Illinois families accused of using loophole to qualify for need-based financial aid


Ryan Chow

The University admissions staff has taken notice of wealthy families from five counties around Illinois having their children gain financial independence upon entering college to obtain greater need-based awards to attend the University at a lower cost. ProPublica Illinois reported many of these schemes may be taking place around the country.

By Pari Apostolakos, Managing Editor for Reporting

Families from the Chicagoland area have been taking advantage of a loophole to receive need-based scholarships and financial aid, ProPublica Illinois and The Wall Street Journal each reported Monday.

Andrew Borst, director of undergraduate admissions, said the University began investigating this case because a guidance counselor from a “fairly wealthy” area asked him about a student’s invitation to a program for low-income students.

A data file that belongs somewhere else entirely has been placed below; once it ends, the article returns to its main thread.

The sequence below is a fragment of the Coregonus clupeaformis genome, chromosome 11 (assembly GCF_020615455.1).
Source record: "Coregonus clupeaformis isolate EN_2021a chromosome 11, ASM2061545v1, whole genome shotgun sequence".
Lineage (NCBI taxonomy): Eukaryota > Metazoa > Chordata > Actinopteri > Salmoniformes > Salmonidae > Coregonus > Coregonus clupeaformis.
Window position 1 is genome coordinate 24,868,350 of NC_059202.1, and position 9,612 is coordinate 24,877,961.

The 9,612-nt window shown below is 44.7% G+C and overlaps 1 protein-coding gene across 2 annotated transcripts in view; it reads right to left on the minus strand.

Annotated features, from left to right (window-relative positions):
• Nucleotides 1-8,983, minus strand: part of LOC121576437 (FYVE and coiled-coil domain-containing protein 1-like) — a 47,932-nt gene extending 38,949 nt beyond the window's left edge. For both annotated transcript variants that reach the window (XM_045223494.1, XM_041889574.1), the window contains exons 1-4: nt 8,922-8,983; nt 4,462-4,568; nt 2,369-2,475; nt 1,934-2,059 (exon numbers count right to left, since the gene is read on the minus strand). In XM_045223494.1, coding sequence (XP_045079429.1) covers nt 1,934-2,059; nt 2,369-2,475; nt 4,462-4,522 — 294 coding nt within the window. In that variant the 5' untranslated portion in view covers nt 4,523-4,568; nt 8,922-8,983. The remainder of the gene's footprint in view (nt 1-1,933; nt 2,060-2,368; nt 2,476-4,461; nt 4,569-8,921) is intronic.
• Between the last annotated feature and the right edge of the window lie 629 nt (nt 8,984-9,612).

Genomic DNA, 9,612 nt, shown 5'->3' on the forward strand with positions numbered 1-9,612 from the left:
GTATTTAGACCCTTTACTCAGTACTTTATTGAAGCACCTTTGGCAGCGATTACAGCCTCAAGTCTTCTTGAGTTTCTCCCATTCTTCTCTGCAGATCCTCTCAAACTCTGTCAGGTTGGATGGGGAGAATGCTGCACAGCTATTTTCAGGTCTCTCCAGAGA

Afterward, the University began seeing multiple admissions patterns in which wealthy parents of students would give up legal guardianship of their child to a friend or other relative. Then, these students file for financial independence, claiming that they are no longer supported by their families. This allows the student to become eligible for financial aid which wouldn’t have been offered to them otherwise.

The first of these practices was uncovered by ProPublica Illinois in Lake County, but similar scenarios have occurred in at least five other counties in Illinois. It is possible these tactics are being used across the nation.

The University has uncovered that three students who recently completed their first year utilized this scheme, as well as 11 others who applied for enrollment for the fall 2019 semester.

Those three students were told their financial aid would be reduced halfway through the most recent school year, and none of them complained, which Borst said is cause for alarm. He said if those students had truly needed the aid, they would have approached the University.

Other universities which students who have taken advantage of this loophole attend or have been accepted into include the University of Wisconsin and the University of Missouri, as well as Indiana University, ProPublica Illinois reported.

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